House of Commons Library

The Bellwin Scheme

Published Tuesday, December 15, 2015

Emergency financial assistance to local authorities in England is provided by the Bellwin Scheme. Normally this is provided following unusual weather events, though assistance can be available in other circumstances. The Bellwin Scheme operates in England, with similar provisions in Scotland, Wales and Northern Ireland. This note outlines the workings of the scheme.

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The Bellwin scheme provides emergency financial assistance to local authorities in England. Such assistance is usually provided in response to an emergency caused by the weather, but relief may also be available in other circumstances. Substantial funding was provided under the scheme to compensate for the effects of the floods of late 2015 and early 2014. In recent years, the scheme has also been activated in respect of the explosion at the Buncefield fuel depot (2005), extensive flooding in Yorkshire, the Midlands, Cumbria and the North West during the 2000s, and for costs associated with the riots in the summer of 2011.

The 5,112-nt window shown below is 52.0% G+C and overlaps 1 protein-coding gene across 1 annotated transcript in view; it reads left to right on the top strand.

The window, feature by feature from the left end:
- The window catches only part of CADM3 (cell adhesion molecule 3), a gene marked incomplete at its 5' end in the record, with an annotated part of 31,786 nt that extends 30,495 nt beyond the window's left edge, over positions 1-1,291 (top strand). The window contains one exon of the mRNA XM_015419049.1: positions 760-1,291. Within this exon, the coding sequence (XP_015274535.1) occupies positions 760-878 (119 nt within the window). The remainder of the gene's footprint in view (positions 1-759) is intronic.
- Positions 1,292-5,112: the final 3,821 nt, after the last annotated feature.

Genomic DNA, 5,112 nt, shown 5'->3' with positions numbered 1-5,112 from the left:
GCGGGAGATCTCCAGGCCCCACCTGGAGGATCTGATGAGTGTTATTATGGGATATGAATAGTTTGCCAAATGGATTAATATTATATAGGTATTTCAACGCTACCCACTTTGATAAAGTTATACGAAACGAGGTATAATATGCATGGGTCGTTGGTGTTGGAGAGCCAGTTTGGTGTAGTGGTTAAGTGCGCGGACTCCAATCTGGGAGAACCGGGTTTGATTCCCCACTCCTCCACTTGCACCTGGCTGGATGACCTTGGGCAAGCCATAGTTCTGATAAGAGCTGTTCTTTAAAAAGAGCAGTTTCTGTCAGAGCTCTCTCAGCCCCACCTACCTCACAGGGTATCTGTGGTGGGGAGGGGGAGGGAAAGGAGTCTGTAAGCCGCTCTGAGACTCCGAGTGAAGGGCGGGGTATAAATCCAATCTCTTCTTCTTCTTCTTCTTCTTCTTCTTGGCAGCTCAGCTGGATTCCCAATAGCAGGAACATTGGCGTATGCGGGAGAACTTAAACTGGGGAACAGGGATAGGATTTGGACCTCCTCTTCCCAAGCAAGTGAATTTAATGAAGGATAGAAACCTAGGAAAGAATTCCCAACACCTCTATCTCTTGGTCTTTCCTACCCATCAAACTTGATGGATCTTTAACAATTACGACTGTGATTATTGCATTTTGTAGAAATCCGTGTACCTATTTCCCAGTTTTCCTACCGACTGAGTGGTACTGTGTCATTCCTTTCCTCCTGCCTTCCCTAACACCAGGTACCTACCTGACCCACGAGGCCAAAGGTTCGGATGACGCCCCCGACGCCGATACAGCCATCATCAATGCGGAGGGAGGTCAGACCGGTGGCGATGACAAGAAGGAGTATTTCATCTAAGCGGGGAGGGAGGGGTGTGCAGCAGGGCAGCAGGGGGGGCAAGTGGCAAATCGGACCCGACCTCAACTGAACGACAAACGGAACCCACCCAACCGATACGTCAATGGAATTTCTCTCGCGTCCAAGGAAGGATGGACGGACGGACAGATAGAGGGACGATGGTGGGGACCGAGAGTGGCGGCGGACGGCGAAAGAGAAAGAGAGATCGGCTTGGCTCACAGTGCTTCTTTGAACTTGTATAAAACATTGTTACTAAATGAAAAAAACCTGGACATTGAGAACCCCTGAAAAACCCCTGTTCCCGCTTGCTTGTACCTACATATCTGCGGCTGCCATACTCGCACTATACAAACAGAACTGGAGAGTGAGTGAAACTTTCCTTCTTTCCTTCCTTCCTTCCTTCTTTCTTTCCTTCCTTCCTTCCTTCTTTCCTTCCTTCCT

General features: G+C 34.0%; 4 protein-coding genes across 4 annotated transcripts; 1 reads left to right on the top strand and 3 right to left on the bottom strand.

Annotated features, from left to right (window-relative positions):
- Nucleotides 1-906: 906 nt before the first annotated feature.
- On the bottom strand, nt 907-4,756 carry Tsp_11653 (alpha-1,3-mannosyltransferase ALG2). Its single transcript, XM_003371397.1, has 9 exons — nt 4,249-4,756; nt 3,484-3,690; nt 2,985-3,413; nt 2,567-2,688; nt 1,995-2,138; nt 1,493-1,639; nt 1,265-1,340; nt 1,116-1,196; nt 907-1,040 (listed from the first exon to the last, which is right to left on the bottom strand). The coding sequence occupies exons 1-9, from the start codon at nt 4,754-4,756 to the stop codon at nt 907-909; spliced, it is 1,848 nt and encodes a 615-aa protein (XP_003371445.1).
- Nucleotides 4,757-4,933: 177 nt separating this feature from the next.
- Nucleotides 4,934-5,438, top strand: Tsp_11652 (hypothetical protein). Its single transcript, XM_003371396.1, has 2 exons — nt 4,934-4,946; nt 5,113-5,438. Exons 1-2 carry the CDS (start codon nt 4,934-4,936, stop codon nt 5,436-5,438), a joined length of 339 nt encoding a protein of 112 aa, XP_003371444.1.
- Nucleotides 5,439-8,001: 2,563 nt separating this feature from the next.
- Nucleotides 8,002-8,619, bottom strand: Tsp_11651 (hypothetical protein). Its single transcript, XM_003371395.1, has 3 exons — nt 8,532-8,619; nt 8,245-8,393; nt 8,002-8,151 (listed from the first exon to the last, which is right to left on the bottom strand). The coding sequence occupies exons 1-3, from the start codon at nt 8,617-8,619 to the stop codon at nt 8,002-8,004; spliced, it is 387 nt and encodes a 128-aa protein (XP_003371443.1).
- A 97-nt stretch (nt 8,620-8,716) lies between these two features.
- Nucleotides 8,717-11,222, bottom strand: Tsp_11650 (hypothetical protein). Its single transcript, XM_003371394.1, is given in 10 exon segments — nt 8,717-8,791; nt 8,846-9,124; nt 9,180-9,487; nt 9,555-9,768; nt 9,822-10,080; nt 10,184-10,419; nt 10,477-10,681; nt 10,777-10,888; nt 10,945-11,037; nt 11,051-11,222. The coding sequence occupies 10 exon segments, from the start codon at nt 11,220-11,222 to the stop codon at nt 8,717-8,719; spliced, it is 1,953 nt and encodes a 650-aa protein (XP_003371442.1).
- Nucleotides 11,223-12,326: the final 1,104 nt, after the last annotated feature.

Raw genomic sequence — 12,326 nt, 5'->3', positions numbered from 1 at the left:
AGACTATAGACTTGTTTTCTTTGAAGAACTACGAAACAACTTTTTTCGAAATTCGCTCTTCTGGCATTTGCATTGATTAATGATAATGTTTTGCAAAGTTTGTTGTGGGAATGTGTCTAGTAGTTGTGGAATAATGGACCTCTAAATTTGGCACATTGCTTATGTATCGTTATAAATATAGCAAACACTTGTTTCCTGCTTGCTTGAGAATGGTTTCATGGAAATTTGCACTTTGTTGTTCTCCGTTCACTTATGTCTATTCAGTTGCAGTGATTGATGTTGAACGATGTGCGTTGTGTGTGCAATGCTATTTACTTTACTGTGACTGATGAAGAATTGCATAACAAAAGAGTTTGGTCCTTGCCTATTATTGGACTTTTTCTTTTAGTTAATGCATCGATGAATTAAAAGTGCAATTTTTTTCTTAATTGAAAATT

Bellwin funding is designed to recompense authorities for the costs of emergency measures undertaken to safeguard life or property, or to prevent further suffering and inconvenience locally, during exceptional circumstances. There are strict rules on the types of expenditure that are eligible for reimbursement.

This note describes how the scheme works, and includes examples of occasions when Bellwin funding has been used. It also refers to similar schemes in operation in Scotland, Wales and Northern Ireland.

Commons Briefing papers SN00643

Author: Mark Sandford

Topics: Flooding, Local government

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